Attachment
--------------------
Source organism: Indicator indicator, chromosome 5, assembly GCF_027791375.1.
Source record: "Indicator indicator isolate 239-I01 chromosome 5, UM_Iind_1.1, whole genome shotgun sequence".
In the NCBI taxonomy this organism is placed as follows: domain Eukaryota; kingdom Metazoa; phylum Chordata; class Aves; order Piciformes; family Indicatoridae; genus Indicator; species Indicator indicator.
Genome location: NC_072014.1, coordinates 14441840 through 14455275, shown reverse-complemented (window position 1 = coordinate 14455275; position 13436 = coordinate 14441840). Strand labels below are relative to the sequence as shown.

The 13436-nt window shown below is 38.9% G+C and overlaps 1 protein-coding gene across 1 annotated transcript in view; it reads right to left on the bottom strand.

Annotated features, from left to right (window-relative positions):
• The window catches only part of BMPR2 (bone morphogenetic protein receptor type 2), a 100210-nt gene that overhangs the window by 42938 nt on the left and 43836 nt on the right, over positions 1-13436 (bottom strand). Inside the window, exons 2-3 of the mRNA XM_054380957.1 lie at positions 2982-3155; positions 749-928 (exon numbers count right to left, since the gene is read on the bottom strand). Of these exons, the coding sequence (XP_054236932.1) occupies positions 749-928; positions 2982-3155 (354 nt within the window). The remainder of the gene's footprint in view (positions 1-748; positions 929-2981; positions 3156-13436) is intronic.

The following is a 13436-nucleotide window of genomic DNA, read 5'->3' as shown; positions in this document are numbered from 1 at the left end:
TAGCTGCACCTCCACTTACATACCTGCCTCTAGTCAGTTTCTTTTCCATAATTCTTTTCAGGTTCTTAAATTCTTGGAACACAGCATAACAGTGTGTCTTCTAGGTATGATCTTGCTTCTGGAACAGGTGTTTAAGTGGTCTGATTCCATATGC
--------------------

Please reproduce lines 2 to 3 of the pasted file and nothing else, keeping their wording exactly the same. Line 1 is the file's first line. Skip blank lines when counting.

Source record: "Indicator indicator isolate 239-I01 chromosome 5, UM_Iind_1.1, whole genome shotgun sequence".
In the NCBI taxonomy this organism is placed as follows: domain Eukaryota; kingdom Metazoa; phylum Chordata; class Aves; order Piciformes; family Indicatoridae; genus Indicator; species Indicator indicator.